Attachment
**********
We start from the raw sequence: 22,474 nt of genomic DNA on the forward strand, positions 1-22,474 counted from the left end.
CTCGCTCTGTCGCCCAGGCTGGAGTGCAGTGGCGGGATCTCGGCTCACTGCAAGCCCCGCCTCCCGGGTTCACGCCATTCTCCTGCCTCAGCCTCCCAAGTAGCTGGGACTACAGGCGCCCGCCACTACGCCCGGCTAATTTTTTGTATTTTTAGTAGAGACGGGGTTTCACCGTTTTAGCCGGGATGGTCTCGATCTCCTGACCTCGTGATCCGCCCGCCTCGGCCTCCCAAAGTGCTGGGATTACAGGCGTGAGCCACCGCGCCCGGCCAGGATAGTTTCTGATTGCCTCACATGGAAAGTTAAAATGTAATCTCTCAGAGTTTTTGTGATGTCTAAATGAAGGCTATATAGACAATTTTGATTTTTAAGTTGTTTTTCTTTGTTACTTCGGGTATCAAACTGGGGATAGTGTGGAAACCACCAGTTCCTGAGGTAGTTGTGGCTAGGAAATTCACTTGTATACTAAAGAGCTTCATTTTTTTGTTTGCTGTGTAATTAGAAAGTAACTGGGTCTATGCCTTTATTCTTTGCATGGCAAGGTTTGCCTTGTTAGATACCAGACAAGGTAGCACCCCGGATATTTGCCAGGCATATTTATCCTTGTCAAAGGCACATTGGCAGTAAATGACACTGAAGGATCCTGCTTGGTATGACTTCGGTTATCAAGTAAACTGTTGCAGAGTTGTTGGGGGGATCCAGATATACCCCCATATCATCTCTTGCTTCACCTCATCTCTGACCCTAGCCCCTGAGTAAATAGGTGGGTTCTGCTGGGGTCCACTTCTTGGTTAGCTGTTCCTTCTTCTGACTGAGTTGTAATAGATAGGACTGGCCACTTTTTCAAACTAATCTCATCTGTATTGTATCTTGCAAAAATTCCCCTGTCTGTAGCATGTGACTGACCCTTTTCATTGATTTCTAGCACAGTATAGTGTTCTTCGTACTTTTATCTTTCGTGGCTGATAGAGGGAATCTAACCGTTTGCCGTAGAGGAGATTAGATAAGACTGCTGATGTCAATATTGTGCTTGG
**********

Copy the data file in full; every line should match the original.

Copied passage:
We start from the raw sequence: 22,474 nt of genomic DNA on the forward strand, positions 1-22,474 counted from the left end.
CTCGCTCTGTCGCCCAGGCTGGAGTGCAGTGGCGGGATCTCGGCTCACTGCAAGCCCCGCCTCCCGGGTTCACGCCATTCTCCTGCCTCAGCCTCCCAAGTAGCTGGGACTACAGGCGCCCGCCACTACGCCCGGCTAATTTTTTGTATTTTTAGTAGAGACGGGGTTTCACCGTTTTAGCCGGGATGGTCTCGATCTCCTGACCTCGTGATCCGCCCGCCTCGGCCTCCCAAAGTGCTGGGATTACAGGCGTGAGCCACCGCGCCCGGCCAGGATAGTTTCTGATTGCCTCACATGGAAAGTTAAAATGTAATCTCTCAGAGTTTTTGTGATGTCTAAATGAAGGCTATATAGACAATTTTGATTTTTAAGTTGTTTTTCTTTGTTACTTCGGGTATCAAACTGGGGATAGTGTGGAAACCACCAGTTCCTGAGGTAGTTGTGGCTAGGAAATTCACTTGTATACTAAAGAGCTTCATTTTTTTGTTTGCTGTGTAATTAGAAAGTAACTGGGTCTATGCCTTTATTCTTTGCATGGCAAGGTTTGCCTTGTTAGATACCAGACAAGGTAGCACCCCGGATATTTGCCAGGCATATTTATCCTTGTCAAAGGCACATTGGCAGTAAATGACACTGAAGGATCCTGCTTGGTATGACTTCGGTTATCAAGTAAACTGTTGCAGAGTTGTTGGGGGGATCCAGATATACCCCCATATCATCTCTTGCTTCACCTCATCTCTGACCCTAGCCCCTGAGTAAATAGGTGGGTTCTGCTGGGGTCCACTTCTTGGTTAGCTGTTCCTTCTTCTGACTGAGTTGTAATAGATAGGACTGGCCACTTTTTCAAACTAATCTCATCTGTATTGTATCTTGCAAAAATTCCCCTGTCTGTAGCATGTGACTGACCCTTTTCATTGATTTCTAGCACAGTATAGTGTTCTTCGTACTTTTATCTTTCGTGGCTGATAGAGGGAATCTAACCGTTTGCCGTAGAGGAGATTAGATAAGACTGCTGATGTCAATATTGTGCTTGG